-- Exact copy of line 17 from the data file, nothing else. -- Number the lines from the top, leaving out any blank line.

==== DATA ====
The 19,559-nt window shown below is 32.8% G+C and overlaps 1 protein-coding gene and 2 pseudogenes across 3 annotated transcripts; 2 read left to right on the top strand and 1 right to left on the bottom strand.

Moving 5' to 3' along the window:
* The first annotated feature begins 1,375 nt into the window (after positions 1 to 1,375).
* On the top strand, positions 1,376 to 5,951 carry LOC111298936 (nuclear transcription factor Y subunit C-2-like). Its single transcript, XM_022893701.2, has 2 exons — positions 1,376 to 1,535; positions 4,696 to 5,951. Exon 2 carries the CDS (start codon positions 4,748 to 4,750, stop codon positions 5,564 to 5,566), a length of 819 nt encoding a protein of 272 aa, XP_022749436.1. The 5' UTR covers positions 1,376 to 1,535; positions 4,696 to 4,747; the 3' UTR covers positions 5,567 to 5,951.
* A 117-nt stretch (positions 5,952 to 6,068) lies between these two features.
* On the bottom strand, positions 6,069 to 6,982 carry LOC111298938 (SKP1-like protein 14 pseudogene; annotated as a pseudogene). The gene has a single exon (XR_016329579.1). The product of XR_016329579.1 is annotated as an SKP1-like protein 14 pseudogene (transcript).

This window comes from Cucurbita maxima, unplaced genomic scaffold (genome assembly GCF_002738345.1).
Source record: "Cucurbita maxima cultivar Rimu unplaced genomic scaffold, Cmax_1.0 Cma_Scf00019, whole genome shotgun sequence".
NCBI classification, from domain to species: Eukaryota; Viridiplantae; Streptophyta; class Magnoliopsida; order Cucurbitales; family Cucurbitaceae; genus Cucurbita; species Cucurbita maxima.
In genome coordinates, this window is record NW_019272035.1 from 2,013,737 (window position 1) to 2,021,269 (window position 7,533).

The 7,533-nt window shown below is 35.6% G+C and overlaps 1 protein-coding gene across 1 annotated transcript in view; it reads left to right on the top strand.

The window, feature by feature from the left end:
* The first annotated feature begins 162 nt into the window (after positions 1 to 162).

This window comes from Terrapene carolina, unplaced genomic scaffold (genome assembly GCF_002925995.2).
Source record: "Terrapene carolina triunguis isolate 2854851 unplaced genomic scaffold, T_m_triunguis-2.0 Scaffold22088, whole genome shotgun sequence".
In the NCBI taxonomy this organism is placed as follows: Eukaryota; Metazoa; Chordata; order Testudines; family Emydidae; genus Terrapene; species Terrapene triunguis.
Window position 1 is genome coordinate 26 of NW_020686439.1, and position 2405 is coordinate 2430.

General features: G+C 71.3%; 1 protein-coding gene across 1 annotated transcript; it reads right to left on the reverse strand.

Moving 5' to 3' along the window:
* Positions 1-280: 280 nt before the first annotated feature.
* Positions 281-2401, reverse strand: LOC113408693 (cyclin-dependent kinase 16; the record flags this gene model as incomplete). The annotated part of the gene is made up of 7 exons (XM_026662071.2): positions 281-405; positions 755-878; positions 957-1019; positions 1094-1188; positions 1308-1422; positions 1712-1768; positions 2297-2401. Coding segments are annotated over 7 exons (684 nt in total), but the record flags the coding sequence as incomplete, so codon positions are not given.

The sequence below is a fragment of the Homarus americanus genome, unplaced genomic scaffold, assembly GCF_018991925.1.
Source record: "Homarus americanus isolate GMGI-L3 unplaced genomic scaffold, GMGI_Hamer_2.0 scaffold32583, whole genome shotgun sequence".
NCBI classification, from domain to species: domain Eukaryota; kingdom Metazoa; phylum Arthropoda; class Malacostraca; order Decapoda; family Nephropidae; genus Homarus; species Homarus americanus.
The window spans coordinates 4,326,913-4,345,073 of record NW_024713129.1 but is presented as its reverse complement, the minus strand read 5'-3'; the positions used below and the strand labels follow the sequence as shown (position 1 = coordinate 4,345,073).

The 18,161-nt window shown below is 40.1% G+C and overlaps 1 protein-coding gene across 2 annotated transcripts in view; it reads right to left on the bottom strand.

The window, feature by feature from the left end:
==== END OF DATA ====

Window position 1 is genome coordinate 26 of NW_020686439.1, and position 2405 is coordinate 2430.